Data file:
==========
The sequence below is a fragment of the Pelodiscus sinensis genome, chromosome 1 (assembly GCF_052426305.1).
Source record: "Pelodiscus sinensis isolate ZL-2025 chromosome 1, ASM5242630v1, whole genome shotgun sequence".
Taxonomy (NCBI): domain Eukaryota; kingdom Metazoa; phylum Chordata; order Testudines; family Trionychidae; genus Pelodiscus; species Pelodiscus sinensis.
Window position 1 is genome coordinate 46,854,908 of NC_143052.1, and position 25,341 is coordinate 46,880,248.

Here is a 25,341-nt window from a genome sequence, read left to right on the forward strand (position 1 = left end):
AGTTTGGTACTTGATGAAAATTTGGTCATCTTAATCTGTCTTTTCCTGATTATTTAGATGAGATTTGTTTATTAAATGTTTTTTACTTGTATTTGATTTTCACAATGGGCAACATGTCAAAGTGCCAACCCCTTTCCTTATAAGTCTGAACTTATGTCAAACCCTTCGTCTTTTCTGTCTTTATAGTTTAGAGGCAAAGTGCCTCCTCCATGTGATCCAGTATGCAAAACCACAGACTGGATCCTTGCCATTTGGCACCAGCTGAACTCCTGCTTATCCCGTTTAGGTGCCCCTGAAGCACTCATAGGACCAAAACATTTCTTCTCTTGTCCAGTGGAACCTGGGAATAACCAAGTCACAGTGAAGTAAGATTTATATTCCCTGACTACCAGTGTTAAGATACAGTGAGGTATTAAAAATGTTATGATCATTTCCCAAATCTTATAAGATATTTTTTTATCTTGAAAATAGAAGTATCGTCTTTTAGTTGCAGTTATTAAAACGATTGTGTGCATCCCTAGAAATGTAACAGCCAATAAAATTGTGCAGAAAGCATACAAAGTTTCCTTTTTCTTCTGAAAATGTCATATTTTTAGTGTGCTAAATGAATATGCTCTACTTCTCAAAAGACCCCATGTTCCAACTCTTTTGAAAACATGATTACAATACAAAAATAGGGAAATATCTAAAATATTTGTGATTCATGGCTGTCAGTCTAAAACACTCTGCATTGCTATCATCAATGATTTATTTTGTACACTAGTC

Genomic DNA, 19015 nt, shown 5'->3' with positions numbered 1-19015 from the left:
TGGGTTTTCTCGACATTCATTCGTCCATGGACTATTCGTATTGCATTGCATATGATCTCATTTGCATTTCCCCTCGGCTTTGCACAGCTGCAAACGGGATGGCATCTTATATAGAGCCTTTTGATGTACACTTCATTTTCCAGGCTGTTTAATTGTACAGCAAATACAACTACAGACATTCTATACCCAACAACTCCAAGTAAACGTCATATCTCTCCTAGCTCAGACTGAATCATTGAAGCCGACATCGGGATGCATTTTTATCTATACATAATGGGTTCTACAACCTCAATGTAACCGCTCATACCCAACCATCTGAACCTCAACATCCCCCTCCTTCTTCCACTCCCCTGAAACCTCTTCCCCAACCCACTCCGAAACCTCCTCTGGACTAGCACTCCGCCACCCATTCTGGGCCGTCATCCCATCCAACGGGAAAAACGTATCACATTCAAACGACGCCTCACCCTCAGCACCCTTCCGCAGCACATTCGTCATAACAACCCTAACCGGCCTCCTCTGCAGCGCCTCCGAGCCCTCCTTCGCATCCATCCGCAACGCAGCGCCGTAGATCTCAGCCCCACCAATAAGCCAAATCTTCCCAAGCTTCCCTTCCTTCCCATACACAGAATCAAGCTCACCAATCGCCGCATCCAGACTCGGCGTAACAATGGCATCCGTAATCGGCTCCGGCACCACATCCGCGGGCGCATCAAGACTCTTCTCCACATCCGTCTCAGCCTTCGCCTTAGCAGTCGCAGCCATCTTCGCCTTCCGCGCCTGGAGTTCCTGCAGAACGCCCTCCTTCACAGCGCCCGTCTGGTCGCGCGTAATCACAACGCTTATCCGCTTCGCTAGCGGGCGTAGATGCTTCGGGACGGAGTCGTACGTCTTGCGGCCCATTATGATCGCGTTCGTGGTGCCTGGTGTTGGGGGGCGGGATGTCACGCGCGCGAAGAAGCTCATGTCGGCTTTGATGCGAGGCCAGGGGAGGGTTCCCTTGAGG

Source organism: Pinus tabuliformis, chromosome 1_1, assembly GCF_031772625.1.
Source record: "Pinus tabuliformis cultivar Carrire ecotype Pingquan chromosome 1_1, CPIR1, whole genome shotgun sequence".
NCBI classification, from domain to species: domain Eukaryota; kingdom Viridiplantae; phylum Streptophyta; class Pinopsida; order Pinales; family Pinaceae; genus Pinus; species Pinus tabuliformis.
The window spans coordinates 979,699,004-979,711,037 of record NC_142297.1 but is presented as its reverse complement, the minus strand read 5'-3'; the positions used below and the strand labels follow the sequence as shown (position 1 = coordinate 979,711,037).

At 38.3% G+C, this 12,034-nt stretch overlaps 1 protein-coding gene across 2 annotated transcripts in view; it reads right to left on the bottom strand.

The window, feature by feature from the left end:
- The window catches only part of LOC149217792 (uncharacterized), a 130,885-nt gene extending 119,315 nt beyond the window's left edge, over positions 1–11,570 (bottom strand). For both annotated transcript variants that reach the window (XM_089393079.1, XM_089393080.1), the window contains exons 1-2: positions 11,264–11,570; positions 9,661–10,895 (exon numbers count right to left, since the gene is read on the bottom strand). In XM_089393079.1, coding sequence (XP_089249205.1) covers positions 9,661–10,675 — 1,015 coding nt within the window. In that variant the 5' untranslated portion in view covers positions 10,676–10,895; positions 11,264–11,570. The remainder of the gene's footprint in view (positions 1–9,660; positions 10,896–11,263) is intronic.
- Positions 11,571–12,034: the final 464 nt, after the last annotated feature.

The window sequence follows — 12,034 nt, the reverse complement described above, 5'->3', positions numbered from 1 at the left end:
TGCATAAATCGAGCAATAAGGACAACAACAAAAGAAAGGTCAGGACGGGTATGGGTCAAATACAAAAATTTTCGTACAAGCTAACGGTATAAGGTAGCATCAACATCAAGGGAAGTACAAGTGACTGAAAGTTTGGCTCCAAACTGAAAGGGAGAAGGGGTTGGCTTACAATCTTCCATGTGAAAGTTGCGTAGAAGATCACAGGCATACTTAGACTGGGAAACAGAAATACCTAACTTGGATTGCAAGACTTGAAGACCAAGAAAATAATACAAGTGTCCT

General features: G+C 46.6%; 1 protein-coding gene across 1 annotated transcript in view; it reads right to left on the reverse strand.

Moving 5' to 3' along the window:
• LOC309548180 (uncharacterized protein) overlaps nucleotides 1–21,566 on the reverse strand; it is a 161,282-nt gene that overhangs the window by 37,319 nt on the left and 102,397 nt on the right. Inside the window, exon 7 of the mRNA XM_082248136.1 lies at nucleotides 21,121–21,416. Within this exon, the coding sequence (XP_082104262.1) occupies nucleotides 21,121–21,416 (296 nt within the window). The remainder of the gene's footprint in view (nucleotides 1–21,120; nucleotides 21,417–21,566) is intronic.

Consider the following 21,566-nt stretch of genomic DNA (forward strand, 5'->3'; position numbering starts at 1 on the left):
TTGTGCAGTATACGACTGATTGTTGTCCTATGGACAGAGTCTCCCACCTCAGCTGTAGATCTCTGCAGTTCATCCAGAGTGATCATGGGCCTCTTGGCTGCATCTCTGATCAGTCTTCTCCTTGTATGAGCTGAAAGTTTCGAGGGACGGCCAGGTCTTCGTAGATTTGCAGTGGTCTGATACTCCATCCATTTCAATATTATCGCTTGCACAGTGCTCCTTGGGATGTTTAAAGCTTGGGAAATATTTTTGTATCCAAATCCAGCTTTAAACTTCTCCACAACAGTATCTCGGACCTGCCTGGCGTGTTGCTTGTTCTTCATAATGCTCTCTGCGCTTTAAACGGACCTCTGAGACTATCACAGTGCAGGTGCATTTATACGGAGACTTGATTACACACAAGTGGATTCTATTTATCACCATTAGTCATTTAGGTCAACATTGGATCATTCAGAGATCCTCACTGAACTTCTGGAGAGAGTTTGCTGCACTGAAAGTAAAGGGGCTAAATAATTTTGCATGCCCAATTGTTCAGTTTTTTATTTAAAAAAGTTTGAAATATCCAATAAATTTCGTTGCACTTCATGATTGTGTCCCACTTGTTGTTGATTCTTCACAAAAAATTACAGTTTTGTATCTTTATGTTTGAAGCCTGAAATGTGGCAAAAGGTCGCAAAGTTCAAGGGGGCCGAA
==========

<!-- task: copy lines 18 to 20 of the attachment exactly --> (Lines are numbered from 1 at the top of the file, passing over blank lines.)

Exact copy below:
TGCATAAATCGAGCAATAAGGACAACAACAAAAGAAAGGTCAGGACGGGTATGGGTCAAATACAAAAATTTTCGTACAAGCTAACGGTATAAGGTAGCATCAACATCAAGGGAAGTACAAGTGACTGAAAGTTTGGCTCCAAACTGAAAGGGAGAAGGGGTTGGCTTACAATCTTCCATGTGAAAGTTGCGTAGAAGATCACAGGCATACTTAGACTGGGAAACAGAAATACCTAACTTGGATTGCAAGACTTGAAGACCAAGAAAATAATACAAGTGTCCT

General features: G+C 46.6%; 1 protein-coding gene across 1 annotated transcript in view; it reads right to left on the reverse strand.

Moving 5' to 3' along the window: